Supermarket proximity affects the way you eat

Supermarket proximity affects the way you eat

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How near is a supermarket from where you live? What has it to do with your eating habits? According to a newly released study, the nearness of a supermarket from the place you live, plays an important role in determining your eating routine. Two terms devised by the United States Department of Agriculture (USDA) currently exist to describe grocery store proximity. The first is food deserts and the other is non-food deserts. The first refers to communities with limited access to grocery stores, and the later is communities with grocery stores easily available. Both terms also refer to what style of eating you may partake in.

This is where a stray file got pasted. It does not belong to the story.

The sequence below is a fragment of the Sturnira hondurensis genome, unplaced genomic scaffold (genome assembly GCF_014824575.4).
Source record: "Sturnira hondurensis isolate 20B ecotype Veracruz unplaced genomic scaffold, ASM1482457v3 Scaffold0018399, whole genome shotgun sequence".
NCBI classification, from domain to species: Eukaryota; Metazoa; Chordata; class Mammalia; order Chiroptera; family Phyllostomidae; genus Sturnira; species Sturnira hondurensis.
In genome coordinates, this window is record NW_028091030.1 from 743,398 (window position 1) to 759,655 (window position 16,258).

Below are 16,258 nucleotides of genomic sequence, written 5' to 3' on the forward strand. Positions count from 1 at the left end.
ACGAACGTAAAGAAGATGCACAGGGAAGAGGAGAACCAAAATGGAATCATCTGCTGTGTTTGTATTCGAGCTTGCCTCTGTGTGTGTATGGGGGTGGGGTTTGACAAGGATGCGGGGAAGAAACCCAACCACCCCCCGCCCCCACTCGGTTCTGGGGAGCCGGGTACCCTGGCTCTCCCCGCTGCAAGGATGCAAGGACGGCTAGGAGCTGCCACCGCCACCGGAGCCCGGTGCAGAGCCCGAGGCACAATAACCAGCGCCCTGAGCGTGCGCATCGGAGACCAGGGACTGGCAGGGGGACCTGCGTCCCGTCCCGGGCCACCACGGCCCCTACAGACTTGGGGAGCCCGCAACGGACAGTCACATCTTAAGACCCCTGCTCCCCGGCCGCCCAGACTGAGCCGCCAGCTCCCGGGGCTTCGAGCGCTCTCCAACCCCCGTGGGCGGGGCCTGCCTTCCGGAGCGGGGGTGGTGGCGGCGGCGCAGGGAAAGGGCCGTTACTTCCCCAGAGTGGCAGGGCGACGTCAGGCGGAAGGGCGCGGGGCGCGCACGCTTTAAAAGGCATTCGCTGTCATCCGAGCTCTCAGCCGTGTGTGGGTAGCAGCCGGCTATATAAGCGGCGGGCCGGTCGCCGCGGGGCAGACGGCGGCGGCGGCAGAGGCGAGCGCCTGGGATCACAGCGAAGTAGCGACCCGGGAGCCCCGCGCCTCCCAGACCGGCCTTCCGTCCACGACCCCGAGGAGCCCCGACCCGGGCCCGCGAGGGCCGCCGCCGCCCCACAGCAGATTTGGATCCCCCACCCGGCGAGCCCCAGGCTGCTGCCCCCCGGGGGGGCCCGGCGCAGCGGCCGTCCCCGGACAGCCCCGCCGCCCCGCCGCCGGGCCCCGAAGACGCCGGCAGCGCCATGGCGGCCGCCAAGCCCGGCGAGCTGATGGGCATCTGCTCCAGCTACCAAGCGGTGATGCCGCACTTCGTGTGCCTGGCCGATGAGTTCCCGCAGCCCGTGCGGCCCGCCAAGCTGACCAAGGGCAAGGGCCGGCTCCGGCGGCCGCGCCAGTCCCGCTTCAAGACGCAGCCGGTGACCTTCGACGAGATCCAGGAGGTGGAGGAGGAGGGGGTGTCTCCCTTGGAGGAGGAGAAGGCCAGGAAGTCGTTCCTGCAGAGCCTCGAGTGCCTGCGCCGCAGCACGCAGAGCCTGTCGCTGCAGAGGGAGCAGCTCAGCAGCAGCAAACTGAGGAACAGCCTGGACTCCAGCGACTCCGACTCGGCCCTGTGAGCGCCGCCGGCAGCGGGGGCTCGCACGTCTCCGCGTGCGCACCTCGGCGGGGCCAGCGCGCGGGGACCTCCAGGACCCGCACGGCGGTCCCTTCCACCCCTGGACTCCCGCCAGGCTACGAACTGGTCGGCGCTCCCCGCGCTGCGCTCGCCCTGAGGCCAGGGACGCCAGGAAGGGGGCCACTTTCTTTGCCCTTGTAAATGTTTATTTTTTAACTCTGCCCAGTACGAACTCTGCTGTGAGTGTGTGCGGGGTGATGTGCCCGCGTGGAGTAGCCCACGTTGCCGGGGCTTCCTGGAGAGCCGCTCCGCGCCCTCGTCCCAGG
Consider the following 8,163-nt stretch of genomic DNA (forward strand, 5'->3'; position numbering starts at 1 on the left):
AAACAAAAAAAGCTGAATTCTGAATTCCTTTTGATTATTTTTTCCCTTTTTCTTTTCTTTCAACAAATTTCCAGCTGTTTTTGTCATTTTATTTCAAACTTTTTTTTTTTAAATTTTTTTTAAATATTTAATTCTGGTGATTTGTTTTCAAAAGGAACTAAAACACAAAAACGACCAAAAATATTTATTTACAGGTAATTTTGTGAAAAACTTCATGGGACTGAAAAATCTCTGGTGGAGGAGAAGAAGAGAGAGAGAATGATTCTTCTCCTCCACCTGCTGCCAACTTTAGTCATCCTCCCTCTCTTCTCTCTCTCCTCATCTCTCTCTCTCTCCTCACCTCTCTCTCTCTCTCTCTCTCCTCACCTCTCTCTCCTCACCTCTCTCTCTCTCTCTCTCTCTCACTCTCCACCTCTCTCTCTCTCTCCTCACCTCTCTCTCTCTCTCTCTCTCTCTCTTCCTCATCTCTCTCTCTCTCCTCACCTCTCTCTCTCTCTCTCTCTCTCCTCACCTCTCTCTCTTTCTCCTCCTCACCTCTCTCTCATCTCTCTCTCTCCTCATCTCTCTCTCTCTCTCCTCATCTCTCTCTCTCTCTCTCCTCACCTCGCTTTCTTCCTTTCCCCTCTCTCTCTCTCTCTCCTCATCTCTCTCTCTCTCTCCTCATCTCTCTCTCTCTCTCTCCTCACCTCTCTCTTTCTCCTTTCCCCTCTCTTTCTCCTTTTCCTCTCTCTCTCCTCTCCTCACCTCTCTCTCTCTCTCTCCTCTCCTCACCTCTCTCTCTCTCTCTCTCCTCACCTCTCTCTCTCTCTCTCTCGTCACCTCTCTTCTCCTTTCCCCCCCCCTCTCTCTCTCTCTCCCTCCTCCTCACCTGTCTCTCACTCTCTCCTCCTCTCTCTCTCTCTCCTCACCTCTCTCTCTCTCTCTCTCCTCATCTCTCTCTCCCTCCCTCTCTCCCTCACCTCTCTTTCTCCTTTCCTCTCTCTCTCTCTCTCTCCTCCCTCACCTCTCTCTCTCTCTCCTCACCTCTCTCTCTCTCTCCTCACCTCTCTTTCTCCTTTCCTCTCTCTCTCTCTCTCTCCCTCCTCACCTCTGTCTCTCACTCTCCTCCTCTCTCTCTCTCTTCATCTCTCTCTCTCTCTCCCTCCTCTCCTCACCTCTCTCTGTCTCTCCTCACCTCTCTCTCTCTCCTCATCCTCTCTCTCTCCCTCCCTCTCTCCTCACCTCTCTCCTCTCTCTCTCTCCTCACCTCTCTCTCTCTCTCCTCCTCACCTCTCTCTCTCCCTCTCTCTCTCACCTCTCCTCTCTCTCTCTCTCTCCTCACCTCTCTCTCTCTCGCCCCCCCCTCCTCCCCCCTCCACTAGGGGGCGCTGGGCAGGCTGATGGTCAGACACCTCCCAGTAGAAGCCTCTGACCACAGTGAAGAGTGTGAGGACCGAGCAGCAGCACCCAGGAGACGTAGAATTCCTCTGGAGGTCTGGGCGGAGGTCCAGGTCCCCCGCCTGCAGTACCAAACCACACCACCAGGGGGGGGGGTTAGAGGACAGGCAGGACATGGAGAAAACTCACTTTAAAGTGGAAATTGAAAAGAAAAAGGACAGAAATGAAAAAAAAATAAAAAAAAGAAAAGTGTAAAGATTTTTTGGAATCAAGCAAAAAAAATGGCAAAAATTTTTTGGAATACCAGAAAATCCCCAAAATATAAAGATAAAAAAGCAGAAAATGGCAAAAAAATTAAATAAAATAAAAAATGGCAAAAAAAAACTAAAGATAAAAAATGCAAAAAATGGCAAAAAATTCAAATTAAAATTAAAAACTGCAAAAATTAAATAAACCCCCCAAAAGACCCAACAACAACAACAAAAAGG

The study, headed by Munmun De Choudhury included three million geo-tagged posts from various social media. It was revealed that foods posted in food deserts were five to 17 percent higher in fat, cholesterol, and sugar, compared to foods posted in non-food deserts. “The USDA identifies food deserts based on the availability of fresh food. Instagram literally gives us a picture of what people are actually eating in these communities, allowing us to study them in a new way, ” said Mr. Choudhury.

However this is not the first time that a study similar to this one is released. University of North Carolina at Chapel Hill School of Public Health study had released a similar report in 2002. In that report  it was found that Black Americans’ fruit and vegetable intake increased by 32 percent for each additional supermarket in the neighborhoods where they lived. Whereas white Americans’ fruit and vegetable consumption increased by 11 percent with the presence of one or more supermarket in their neighborhoods.

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